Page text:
The monitor practice programme: Is non-invasive management of dental caries in private practice cost-effective?

Bradley Curtis, E. Warren, C. Pollicino, R. W. Evans, E. Schwarz, A. Sbaraini

Research output: Contribution to journalArticlepeer-review

24 Scopus citations


Background: The objective of this research was to assess the efficacy and cost-effectiveness of a non-invasive approach to dental caries management in private dental practice. Methods: Private dental practices from a variety of locations in New South Wales were randomly allocated to either noninvasive management of caries, or continue with usual care. Patients were followed for three years and caries incidence assessed. A patient-level decision analytic model was constructed to assess the cost-effectiveness of the intervention at two years, three years, and hypothetical lifetime. Results: Twenty-two dental practices and 920 patients were recruited. Within the clinical trial there was a significant difference in caries increment favouring non-invasive therapy at both two and three years. Efficacy was independent of age, gender, medical concerns, fluoride history, or previous history of dental caries, in a population of patients attending for treatment in private dental practices, in a variety of locations both urban and rural. Cost per DMFT avoided estimate was A$1287.07 (two years), A$1148.91 (three years) decreasing to A$702.52 in (medium) and A$545.93 (high) risk patients (three years). Conclusions: A joint preventive and non-invasive therapeutic approach appears to be cost-effective in patients at medium and high risk of developing dental caries when compared to the standard care provided by private dental practice.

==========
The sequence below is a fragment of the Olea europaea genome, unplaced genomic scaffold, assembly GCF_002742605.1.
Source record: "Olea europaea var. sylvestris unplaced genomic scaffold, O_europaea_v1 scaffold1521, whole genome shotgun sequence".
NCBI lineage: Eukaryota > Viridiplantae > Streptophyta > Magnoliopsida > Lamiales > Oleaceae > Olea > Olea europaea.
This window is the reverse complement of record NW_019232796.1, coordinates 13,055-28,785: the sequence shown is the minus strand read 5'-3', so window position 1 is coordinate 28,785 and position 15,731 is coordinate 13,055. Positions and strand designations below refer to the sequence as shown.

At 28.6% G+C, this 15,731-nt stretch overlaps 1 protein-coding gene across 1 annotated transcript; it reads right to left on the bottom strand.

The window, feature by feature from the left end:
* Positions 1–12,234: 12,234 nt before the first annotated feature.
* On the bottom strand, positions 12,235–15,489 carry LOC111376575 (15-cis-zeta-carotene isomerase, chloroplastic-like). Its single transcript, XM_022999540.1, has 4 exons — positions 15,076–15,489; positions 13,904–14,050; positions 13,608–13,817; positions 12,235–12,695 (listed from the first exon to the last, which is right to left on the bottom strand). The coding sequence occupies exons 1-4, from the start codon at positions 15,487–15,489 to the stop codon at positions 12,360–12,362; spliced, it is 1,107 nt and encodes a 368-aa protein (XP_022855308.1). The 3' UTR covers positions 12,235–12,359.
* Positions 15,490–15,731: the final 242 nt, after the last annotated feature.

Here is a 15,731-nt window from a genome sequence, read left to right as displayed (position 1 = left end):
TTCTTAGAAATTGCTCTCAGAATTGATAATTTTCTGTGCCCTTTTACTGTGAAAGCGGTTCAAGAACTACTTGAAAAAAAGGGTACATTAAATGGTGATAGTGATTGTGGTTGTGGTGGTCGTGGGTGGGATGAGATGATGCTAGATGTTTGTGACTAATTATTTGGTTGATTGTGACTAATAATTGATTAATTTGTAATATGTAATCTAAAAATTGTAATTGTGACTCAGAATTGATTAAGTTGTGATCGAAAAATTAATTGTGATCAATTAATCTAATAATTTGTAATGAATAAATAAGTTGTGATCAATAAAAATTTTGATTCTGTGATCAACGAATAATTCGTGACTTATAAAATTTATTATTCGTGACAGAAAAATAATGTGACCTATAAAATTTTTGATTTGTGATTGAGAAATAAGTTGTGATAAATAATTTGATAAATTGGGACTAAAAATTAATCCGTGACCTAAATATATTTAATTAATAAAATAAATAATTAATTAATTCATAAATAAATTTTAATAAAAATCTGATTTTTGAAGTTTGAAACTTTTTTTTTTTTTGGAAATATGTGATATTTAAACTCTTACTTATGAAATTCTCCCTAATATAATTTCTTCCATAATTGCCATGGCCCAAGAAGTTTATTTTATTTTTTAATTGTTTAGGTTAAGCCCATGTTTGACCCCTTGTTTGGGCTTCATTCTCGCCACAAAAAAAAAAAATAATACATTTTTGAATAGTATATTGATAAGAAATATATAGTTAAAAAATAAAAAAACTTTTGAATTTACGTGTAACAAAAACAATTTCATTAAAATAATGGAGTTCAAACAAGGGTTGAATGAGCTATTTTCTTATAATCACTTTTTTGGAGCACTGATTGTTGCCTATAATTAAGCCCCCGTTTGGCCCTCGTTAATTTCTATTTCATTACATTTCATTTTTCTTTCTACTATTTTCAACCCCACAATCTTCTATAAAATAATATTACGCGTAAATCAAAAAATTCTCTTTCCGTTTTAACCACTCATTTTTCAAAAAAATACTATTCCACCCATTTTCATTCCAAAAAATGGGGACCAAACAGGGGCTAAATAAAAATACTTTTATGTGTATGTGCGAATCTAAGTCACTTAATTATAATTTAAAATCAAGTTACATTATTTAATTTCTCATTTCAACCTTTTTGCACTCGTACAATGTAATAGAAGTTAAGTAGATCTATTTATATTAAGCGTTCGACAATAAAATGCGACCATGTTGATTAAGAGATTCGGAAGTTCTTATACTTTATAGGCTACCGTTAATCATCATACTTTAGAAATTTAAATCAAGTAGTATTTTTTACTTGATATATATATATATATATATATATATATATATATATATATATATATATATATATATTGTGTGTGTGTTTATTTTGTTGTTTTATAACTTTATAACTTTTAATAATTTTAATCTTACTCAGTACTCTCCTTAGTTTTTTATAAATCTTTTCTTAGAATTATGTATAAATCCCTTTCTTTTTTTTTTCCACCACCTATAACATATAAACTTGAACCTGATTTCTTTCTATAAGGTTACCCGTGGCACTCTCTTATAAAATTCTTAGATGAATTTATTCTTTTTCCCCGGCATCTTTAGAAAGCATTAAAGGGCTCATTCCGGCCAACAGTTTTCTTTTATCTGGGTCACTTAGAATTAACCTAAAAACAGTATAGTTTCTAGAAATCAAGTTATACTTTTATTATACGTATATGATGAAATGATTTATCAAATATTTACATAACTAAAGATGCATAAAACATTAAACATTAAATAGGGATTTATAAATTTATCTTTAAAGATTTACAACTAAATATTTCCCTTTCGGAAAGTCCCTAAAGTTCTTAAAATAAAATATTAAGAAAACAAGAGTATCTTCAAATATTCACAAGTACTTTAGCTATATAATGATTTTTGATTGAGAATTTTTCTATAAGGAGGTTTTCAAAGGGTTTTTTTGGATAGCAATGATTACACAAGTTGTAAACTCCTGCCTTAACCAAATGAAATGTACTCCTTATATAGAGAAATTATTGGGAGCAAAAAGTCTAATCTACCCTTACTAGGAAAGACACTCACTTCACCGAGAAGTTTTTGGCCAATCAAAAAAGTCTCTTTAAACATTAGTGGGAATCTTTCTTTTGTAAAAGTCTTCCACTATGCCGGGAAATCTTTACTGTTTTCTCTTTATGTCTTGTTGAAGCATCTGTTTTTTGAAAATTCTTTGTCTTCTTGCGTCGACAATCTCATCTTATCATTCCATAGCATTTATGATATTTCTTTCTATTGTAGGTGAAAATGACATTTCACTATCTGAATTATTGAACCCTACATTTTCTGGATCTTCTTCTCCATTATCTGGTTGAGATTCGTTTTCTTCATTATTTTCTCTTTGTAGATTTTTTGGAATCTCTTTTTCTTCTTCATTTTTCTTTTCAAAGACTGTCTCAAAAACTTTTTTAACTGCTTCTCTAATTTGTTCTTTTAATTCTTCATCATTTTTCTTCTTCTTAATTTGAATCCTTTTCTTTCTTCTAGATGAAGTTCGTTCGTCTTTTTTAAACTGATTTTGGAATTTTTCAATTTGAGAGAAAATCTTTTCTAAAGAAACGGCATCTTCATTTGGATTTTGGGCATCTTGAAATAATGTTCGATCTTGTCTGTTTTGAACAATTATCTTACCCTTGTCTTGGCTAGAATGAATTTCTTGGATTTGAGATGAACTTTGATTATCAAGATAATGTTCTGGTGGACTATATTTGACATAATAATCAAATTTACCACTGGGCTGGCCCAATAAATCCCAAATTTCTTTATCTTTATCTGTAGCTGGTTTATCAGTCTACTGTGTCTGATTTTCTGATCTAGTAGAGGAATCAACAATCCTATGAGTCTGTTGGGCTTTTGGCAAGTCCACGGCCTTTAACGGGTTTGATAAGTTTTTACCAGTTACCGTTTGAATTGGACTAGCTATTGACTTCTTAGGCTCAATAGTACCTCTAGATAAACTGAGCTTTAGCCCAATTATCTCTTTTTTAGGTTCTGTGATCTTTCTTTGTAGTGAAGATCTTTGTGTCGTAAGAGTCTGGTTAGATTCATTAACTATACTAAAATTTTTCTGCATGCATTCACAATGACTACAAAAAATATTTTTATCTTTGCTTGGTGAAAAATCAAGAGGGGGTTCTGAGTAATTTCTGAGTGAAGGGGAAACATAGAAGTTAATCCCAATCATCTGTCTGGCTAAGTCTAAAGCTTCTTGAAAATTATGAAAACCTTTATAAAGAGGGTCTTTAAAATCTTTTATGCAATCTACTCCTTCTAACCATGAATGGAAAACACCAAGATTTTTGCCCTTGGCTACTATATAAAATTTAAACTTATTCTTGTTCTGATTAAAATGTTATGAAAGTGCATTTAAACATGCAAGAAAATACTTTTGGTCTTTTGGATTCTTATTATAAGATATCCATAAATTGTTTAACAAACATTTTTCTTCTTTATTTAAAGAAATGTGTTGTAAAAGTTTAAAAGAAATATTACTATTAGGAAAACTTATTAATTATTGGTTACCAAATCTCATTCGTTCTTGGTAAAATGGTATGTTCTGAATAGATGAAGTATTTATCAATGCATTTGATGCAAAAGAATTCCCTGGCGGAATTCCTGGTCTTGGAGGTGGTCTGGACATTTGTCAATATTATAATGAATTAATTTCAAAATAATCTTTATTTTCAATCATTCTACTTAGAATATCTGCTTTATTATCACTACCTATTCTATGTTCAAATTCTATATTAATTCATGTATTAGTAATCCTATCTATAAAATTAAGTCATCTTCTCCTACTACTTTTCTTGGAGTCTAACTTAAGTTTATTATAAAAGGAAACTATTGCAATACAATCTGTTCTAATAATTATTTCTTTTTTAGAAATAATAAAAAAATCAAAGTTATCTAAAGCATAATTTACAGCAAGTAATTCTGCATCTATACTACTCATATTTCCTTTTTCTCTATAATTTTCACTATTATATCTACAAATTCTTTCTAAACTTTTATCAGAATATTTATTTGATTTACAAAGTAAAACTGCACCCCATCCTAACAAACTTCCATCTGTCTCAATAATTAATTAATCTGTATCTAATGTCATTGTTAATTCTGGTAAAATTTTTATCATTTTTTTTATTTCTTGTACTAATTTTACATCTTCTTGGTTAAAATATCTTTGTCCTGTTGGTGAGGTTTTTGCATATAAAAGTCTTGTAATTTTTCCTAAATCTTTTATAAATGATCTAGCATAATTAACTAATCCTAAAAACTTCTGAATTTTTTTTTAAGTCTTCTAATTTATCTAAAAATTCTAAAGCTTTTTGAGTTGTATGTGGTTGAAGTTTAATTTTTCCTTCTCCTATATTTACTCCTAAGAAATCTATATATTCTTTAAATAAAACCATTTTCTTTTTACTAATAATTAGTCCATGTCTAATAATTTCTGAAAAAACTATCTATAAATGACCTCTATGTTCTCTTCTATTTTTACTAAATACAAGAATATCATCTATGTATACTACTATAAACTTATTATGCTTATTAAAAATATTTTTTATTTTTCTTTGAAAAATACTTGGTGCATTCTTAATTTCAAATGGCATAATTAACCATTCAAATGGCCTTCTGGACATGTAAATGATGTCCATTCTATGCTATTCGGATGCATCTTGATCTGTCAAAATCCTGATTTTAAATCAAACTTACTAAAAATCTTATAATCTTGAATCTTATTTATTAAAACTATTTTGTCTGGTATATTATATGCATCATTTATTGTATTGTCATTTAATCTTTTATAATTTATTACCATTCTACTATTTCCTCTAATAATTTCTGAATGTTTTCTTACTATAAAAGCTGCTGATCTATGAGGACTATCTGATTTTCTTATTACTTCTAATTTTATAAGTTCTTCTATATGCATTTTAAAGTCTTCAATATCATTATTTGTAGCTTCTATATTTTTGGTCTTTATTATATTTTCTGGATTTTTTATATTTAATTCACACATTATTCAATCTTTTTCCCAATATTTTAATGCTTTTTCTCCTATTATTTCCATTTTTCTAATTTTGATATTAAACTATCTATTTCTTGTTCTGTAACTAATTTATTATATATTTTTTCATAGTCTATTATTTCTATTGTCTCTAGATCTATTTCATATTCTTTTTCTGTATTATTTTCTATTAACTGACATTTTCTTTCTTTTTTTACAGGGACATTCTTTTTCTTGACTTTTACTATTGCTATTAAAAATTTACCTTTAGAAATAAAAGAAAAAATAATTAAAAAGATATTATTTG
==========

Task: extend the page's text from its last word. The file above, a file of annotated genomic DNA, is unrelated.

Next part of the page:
Original languageEnglish (US)
Pages (from-to)48-55
Number of pages8
JournalAustralian Dental Journal
Issue number1
StatePublished - Mar 2011
Externally publishedYes


  • Cost-effectiveness analysis
  • Dental caries
  • Evidence-based care
  • Prevention

ASJC Scopus subject areas

  • Dentistry(all)


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